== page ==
Venice Film Festival History: through its Poster Art
It’s no less than 86 years ago since the famous Venice Film Festival first saw the light of day in August 1932, making it the oldest film festival in the world. On the occasion of its upcoming latest edition, the 76th, we take a brief look at the festival’s history through the lens of its posters and their artwork.
The Venice Film Festival’s first poster in 1932 is also the very first poster for any film festival in the world – and therefore historic. Taking central stage is a large film reel, a powerful graphic image and the ultimate symbol of cinema that will continue to re-appear often until long after digital film had taken over. No awards were handed out at the inaugural edition, but the second one in 1934 saw the introduction of the ‘Coppa Mussolini’ for best foreign and best Italian film. The three editions during WW2 – from 1940 to 1943 – saw only a limited number of sympathising countries of the Alliance participating, and were later invalidated.
During the post-war years of the 1940s, the Festival expanded, saw the return of the USSR as a participant, and the introduction of the iconic Golden Lion of St. Mark for best film. The 1950s was marked with the inclusion of other types of films including entries from India, Japan and Eastern Europe, as well as the rise of important directors and film stars. The 1960s witnessed the arrival of the French New Wave and free English cinema, but also marked the start of a drastic reorganisation and a firm rejection of pressure from politics and commercialisation, up till the last Golden Lion award in 1968.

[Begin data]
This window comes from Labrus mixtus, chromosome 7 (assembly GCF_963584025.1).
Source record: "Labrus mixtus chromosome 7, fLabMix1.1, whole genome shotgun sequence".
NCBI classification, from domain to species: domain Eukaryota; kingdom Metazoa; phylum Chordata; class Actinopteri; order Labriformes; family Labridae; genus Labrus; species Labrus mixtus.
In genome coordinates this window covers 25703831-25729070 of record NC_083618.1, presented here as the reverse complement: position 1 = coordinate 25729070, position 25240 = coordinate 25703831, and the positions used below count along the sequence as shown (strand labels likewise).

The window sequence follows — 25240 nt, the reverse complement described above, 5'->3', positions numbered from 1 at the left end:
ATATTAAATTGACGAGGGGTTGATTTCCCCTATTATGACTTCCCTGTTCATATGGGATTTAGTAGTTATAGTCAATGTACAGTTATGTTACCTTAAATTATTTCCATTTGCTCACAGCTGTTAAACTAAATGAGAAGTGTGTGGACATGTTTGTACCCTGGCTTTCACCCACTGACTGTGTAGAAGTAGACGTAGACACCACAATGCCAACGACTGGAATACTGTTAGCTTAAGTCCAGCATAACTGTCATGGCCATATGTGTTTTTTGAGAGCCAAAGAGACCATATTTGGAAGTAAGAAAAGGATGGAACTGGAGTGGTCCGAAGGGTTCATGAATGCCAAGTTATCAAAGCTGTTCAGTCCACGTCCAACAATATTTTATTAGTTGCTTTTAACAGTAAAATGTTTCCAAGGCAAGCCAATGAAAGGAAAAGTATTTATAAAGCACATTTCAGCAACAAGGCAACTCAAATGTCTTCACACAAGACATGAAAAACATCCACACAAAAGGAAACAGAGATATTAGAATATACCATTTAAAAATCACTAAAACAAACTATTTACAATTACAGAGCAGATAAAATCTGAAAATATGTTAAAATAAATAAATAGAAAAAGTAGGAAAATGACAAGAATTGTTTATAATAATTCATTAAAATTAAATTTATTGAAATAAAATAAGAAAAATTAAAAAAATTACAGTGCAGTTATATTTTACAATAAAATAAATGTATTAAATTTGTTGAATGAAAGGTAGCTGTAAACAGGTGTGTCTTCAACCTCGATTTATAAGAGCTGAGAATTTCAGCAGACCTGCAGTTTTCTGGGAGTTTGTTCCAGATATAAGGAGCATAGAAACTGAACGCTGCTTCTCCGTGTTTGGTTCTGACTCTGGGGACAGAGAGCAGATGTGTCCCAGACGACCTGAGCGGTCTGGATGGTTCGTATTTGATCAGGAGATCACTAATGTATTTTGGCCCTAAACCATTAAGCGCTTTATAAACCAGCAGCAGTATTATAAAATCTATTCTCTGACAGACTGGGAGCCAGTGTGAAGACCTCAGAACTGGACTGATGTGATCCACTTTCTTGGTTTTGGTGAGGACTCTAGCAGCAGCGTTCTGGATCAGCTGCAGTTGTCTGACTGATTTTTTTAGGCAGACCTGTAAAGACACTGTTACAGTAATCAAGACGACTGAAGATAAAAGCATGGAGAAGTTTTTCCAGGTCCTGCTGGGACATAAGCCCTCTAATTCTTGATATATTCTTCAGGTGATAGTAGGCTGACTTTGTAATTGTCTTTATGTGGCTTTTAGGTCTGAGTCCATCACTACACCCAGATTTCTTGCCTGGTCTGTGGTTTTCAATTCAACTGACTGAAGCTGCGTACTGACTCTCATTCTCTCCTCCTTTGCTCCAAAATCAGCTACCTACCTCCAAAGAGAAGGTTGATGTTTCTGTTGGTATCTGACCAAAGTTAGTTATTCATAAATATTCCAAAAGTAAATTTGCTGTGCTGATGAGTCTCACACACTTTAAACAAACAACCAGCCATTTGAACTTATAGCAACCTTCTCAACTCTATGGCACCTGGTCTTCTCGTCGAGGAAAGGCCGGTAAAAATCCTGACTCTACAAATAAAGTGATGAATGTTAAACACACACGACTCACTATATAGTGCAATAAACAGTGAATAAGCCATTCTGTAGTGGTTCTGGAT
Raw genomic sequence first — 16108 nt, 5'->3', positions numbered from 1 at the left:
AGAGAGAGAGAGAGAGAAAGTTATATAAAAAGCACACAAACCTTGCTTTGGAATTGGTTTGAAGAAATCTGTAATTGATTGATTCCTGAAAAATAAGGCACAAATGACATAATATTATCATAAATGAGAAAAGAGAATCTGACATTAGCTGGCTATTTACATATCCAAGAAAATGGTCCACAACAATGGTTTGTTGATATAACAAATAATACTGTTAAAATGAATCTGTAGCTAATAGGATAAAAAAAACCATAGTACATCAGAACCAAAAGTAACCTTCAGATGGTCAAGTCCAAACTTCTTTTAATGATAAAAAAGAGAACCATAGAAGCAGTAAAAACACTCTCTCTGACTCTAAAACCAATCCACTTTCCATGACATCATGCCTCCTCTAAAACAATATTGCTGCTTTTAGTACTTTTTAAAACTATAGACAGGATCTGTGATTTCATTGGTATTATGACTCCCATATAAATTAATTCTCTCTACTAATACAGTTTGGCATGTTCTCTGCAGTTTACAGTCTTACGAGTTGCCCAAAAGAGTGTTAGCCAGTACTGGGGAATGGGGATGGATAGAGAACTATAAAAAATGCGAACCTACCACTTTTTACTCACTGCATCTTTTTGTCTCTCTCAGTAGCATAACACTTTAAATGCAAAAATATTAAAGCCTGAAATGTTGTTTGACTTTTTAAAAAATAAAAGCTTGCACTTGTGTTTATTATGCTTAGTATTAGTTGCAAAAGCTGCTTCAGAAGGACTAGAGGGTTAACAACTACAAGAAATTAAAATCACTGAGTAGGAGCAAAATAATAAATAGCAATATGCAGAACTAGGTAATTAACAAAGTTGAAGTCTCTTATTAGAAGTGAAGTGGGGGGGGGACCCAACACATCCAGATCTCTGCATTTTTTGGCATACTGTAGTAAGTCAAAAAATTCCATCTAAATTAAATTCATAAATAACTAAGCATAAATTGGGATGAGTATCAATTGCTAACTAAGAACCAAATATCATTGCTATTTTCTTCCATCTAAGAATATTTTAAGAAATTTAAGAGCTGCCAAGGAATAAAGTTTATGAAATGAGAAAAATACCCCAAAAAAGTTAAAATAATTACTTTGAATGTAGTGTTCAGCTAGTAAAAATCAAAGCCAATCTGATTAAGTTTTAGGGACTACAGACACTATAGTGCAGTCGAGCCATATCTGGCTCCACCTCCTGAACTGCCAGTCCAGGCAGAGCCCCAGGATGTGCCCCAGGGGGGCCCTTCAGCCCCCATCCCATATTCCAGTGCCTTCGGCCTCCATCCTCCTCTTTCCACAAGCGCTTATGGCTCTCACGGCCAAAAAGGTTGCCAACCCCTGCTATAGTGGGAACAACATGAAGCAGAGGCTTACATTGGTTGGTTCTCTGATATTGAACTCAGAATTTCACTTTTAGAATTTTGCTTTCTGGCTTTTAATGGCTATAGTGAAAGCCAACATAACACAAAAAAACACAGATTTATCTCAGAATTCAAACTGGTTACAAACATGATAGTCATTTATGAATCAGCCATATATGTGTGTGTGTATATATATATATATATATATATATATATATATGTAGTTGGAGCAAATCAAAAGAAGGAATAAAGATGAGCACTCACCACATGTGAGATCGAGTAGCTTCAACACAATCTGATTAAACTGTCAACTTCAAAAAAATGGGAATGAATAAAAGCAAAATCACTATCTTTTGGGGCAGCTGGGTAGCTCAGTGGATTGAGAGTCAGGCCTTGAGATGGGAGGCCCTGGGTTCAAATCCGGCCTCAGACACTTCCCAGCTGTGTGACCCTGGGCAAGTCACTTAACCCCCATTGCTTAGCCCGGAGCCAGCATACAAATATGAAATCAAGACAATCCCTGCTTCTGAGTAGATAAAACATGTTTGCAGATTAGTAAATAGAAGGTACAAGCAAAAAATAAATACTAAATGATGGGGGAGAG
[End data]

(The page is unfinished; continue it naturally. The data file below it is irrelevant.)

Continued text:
The 1968 political and social unrest also affected the Venice Film Festival which abolished prizes throughout the 1970s. Yet, it was also during this decade that a Chinese film was screened for the first time at the Festival, and that new side sections were introduced.
Read our full review of the upcoming Venice International Film Festival.
The Golden Lion award eventually returned in 1980, marking the beginning of a recovery of the Festival’s international prestige and authority.
The 1980s became the Venice Film Festival’s golden period seeing it expand with the establishment of New German Cinema and the discovery of innovative and unusual types of cinema from countries as varied as South Korea, Norway, Lebanon, Switzerland, Turkey and India. Noteworthy also is the awarding of the Golden Lion to Margarethe Von Trotta, the first woman to receive it.
More innovative events came in the 1990s, such as blowing new life into the Palazzo del Cinema area, turning Venice into the world capital of film. But it’s especially the presence of Hollywood superstars and big productions that characterised the Venice Film Festival’s 1990s editions. This resulted in increased public attendance and more film screenings, parties and performances.
The last two decades of the Venice Film Festival saw yet more international superstars posing on its red carpet, from the ‘Brangelina’ couple overshadowing all other stars in 2007, to Salma Hayek, Jackie Chan, Kate Winslet, the recently departed Rutger Hauer and countless of other stars who made film history. Once again, from 2006 onwards, the Festival screened world premieres of films for the first time since the Second World War. It’s also during this period that new, innovative sections were added such as ‘Cinema of the Present’ awarding debuts and innovative films, ‘Upstream’ showing work of great originality, and ‘Digital Cinema’ introducing new digital technologies in film.
Whatever the successes and pitfalls of the Venice Film Festival, it’s undeniable that its Golden Lion has become one of the most coveted awards in international cinema while the Festival itself has helped to shape the history of cinema with its continuous discovery of new talent and trends in filmmaking.
The Venice Film Festival is part of the Venice Biennale.
For more information on the Venice Film Festival:
Check out the Festival’s official website.
Cover image: Venice Film Festival 1979 edition. Titlebar background image: 1991 edition. All images courtesy of the Venice International Film Festival.